35 HP Black Bear

Ed Roininen and 35 HP Black Bear built by Oil Well Supply Co. Photo courtesy of Sue Austin, Tecumseh, MO.

Sue Austin

Content Tools

RT 4, Box 88 Gainesville, MO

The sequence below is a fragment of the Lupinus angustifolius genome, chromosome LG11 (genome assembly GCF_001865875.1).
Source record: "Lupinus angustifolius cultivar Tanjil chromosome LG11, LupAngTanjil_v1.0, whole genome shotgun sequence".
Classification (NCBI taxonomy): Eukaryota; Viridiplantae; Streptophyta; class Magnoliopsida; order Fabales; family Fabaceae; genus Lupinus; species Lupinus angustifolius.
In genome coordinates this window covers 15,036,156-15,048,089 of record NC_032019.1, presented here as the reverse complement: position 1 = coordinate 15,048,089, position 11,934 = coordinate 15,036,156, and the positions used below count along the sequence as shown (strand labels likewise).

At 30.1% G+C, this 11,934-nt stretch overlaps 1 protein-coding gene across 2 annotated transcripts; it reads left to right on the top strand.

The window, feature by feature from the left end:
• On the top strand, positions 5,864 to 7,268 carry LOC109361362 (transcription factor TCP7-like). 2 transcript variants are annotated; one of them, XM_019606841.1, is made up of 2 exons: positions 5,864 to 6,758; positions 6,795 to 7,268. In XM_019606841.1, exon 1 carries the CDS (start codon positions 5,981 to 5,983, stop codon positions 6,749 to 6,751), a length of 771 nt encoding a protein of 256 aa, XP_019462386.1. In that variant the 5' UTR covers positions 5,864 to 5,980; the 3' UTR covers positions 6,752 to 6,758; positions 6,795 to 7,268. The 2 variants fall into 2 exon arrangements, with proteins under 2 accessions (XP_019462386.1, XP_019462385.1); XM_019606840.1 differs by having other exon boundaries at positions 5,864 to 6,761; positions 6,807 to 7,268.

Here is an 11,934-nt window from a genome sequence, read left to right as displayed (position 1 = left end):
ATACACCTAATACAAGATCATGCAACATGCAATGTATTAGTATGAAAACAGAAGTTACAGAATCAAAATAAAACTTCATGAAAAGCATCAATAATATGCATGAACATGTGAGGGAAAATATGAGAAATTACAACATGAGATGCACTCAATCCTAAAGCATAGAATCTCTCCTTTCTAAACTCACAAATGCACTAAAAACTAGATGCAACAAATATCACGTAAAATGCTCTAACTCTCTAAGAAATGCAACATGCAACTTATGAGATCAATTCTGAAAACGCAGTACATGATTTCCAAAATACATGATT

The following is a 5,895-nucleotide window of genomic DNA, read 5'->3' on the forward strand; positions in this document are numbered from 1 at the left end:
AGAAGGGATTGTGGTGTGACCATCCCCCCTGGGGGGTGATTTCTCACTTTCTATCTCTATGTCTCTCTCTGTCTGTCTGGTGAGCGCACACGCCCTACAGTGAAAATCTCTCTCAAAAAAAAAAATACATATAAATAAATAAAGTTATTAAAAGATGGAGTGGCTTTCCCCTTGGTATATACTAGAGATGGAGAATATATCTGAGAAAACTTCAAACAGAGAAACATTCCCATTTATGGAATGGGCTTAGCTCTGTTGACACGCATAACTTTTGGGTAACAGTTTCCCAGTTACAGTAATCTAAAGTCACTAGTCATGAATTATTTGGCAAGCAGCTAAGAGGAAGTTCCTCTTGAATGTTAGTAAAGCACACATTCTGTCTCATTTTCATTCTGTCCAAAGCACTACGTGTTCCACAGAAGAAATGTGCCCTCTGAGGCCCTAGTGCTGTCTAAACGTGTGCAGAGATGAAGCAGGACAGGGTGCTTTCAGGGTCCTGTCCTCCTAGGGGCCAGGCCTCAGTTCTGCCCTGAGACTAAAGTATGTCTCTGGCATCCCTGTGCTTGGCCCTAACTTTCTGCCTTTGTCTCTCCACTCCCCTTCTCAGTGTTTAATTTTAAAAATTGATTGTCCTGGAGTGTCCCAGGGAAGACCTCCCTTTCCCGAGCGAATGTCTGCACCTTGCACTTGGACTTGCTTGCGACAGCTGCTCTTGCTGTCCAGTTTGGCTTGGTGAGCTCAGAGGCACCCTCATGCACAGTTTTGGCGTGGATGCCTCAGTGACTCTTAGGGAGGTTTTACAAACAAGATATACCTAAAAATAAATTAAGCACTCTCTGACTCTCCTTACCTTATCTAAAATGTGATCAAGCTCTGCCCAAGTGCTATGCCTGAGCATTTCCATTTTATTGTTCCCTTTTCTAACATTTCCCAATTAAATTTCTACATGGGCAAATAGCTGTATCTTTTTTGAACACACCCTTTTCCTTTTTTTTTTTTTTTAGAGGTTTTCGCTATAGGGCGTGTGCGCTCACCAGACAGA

A phone call from a friend in Oklahoma started it all. During the conversation, he just happened to mention an engine in his area that was going to be available. Thought it was a 35 HP Black Bear. If I was interested, I'd best come take a look in a hurry. I couldn't get away at the time, so I did the next best thing. I called my sons, Tom and Charles, both of whom live in the Tulsa area. Tom, working nights at the time, called our friend and arranged to go look at the old sow. The next afternoon he called back with a very good description. As soon as the pending jobs were cleared up, a fast run to Tulsa started. The next morning Tom and I met our friend, coffee'd up, then took a short ride out to an old powerhouse. When he rolled that door open, there it was! A Bear, a great big old Black Bear, all of 35 HP. We looked, checked, and looked some more. The only thing wrong was, someone had stolen the connecting rod brasses. 'No problem I'll make new ones.' It didn't take long to decide. Transaction completed. Next step measure up for timber scribbing and start planning our moves. The tape told us the old girl would just squeeze through the door. After a busy summer and fall, the time came to go get the Bear. Loaded with gear and timbers, we were Tulsa bound. The next morning, as soon as Tom got off work, we started out. At the old powerhouse, we surveyed the situation for a few minutes, backed my trailer closer to the door and unloaded some gear. We started by disconnecting the two four inch pipes that served as exhausts, next came the water, and the fuel lines. Fuel line my foot! The old girl must be a real addict, an inch and a half pipe fed her, then the clutch pulley, and shaft. In order to lower them down safely, we chained a 4 x 6 across the top of the flywheels to act as a boom. We also had to chain the flywheels to keep them from turning. After undoing the outboard bearing, we let the entire unit down to the floor, and rolled it out of our way. While I was doing that, Tom loosened the base nuts, after which we jacked that mass of iron clear of the concrete base, in order to cut the anchor bolts flush with the top of the base. Then with pipe rollers we headed for the door. As the engine base started to hang over the end of the concrete, we bolted on precut and predrilled 6 x10 skids. As the rear of the base cleared, we finished the skid with the other cross piece bolted into place. We finally cleared the door, and got the nose of the skids raised enough to start up the beavertail of the trailer. A pair of Roustabouts, we had arranged for ahead of time pulled up with a winch truck. A snatch block, and their cable had the Bear up on the trailer in less time than the planning. After we chained her down, we were on our way back to Tulsa. Barely 6 hours all told we weren't even late for supper! The next day we left for home, the Bear followed us all the way from Out an around, Oklahoma, with a lot of swiveled heads on the way. I would like to hear from any one out in engine country who is well acquainted with these old Bears, and some of their idiosyncrasies. Any starting and operating tips would be appreciated.